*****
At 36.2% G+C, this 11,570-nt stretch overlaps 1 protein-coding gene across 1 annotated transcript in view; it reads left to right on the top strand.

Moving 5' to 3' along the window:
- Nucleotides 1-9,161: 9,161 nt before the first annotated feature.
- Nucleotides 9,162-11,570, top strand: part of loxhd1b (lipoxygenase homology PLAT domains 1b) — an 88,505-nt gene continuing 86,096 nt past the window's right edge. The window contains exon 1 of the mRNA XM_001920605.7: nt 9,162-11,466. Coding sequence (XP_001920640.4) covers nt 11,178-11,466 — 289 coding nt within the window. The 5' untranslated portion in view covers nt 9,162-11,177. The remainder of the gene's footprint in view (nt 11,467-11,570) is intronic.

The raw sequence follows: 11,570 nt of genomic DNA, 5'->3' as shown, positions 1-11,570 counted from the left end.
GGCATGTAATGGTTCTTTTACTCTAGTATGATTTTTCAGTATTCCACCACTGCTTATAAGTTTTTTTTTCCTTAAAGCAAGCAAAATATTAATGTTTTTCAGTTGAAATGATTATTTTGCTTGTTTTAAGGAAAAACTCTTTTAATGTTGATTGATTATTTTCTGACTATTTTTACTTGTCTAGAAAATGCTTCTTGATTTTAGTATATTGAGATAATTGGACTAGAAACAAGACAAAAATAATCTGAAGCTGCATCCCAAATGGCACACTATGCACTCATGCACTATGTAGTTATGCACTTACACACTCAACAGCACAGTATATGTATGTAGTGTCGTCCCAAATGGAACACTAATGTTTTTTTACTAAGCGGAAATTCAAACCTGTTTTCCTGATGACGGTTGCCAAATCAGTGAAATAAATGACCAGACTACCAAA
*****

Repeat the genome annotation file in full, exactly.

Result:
At 36.2% G+C, this 11,570-nt stretch overlaps 1 protein-coding gene across 1 annotated transcript in view; it reads left to right on the top strand.

Moving 5' to 3' along the window:
- Nucleotides 1-9,161: 9,161 nt before the first annotated feature.
- Nucleotides 9,162-11,570, top strand: part of loxhd1b (lipoxygenase homology PLAT domains 1b) — an 88,505-nt gene continuing 86,096 nt past the window's right edge. The window contains exon 1 of the mRNA XM_001920605.7: nt 9,162-11,466. Coding sequence (XP_001920640.4) covers nt 11,178-11,466 — 289 coding nt within the window. The 5' untranslated portion in view covers nt 9,162-11,177. The remainder of the gene's footprint in view (nt 11,467-11,570) is intronic.

The raw sequence follows: 11,570 nt of genomic DNA, 5'->3' as shown, positions 1-11,570 counted from the left end.
GGCATGTAATGGTTCTTTTACTCTAGTATGATTTTTCAGTATTCCACCACTGCTTATAAGTTTTTTTTTCCTTAAAGCAAGCAAAATATTAATGTTTTTCAGTTGAAATGATTATTTTGCTTGTTTTAAGGAAAAACTCTTTTAATGTTGATTGATTATTTTCTGACTATTTTTACTTGTCTAGAAAATGCTTCTTGATTTTAGTATATTGAGATAATTGGACTAGAAACAAGACAAAAATAATCTGAAGCTGCATCCCAAATGGCACACTATGCACTCATGCACTATGTAGTTATGCACTTACACACTCAACAGCACAGTATATGTATGTAGTGTCGTCCCAAATGGAACACTAATGTTTTTTTACTAAGCGGAAATTCAAACCTGTTTTCCTGATGACGGTTGCCAAATCAGTGAAATAAATGACCAGACTACCAAA